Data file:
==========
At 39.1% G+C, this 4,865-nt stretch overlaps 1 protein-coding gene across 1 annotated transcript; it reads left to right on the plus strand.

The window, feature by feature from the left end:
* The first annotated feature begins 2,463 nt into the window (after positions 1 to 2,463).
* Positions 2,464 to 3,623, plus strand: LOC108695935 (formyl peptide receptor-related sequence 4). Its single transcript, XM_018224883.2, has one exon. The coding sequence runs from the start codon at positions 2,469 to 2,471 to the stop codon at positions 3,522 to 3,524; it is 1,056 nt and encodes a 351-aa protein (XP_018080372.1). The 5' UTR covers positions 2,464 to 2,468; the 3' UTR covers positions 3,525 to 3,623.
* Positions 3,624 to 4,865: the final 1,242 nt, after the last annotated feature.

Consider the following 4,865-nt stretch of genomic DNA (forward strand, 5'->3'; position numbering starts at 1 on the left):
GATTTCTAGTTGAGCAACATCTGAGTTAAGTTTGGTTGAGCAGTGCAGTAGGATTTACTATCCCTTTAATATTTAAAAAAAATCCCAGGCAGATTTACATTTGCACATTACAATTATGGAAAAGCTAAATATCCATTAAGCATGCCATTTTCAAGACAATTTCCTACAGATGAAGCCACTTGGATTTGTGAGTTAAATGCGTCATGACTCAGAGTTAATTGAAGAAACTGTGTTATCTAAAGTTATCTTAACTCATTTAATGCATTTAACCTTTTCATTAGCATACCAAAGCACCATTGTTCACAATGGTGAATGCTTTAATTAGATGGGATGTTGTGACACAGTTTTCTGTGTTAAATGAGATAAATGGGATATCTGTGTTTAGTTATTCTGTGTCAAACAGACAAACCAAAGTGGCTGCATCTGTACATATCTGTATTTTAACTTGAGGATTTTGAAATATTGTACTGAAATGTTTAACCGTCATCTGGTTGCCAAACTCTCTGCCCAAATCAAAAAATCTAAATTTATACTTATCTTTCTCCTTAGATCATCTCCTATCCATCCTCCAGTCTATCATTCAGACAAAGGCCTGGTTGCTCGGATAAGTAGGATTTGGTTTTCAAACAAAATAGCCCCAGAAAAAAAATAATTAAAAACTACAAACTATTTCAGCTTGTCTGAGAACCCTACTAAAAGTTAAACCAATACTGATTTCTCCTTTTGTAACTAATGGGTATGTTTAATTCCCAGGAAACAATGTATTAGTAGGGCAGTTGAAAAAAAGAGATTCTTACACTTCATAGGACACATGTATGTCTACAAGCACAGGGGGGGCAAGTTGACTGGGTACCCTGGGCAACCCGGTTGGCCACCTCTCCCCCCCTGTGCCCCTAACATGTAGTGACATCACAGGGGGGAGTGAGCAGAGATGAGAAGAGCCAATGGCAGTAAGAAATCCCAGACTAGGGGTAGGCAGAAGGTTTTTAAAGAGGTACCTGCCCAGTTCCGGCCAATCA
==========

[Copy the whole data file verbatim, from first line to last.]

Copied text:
At 39.1% G+C, this 4,865-nt stretch overlaps 1 protein-coding gene across 1 annotated transcript; it reads left to right on the plus strand.

The window, feature by feature from the left end:
* The first annotated feature begins 2,463 nt into the window (after positions 1 to 2,463).
* Positions 2,464 to 3,623, plus strand: LOC108695935 (formyl peptide receptor-related sequence 4). Its single transcript, XM_018224883.2, has one exon. The coding sequence runs from the start codon at positions 2,469 to 2,471 to the stop codon at positions 3,522 to 3,524; it is 1,056 nt and encodes a 351-aa protein (XP_018080372.1). The 5' UTR covers positions 2,464 to 2,468; the 3' UTR covers positions 3,525 to 3,623.
* Positions 3,624 to 4,865: the final 1,242 nt, after the last annotated feature.

Consider the following 4,865-nt stretch of genomic DNA (forward strand, 5'->3'; position numbering starts at 1 on the left):
GATTTCTAGTTGAGCAACATCTGAGTTAAGTTTGGTTGAGCAGTGCAGTAGGATTTACTATCCCTTTAATATTTAAAAAAAATCCCAGGCAGATTTACATTTGCACATTACAATTATGGAAAAGCTAAATATCCATTAAGCATGCCATTTTCAAGACAATTTCCTACAGATGAAGCCACTTGGATTTGTGAGTTAAATGCGTCATGACTCAGAGTTAATTGAAGAAACTGTGTTATCTAAAGTTATCTTAACTCATTTAATGCATTTAACCTTTTCATTAGCATACCAAAGCACCATTGTTCACAATGGTGAATGCTTTAATTAGATGGGATGTTGTGACACAGTTTTCTGTGTTAAATGAGATAAATGGGATATCTGTGTTTAGTTATTCTGTGTCAAACAGACAAACCAAAGTGGCTGCATCTGTACATATCTGTATTTTAACTTGAGGATTTTGAAATATTGTACTGAAATGTTTAACCGTCATCTGGTTGCCAAACTCTCTGCCCAAATCAAAAAATCTAAATTTATACTTATCTTTCTCCTTAGATCATCTCCTATCCATCCTCCAGTCTATCATTCAGACAAAGGCCTGGTTGCTCGGATAAGTAGGATTTGGTTTTCAAACAAAATAGCCCCAGAAAAAAAATAATTAAAAACTACAAACTATTTCAGCTTGTCTGAGAACCCTACTAAAAGTTAAACCAATACTGATTTCTCCTTTTGTAACTAATGGGTATGTTTAATTCCCAGGAAACAATGTATTAGTAGGGCAGTTGAAAAAAAGAGATTCTTACACTTCATAGGACACATGTATGTCTACAAGCACAGGGGGGGCAAGTTGACTGGGTACCCTGGGCAACCCGGTTGGCCACCTCTCCCCCCCTGTGCCCCTAACATGTAGTGACATCACAGGGGGGAGTGAGCAGAGATGAGAAGAGCCAATGGCAGTAAGAAATCCCAGACTAGGGGTAGGCAGAAGGTTTTTAAAGAGGTACCTGCCCAGTTCCGGCCAATCA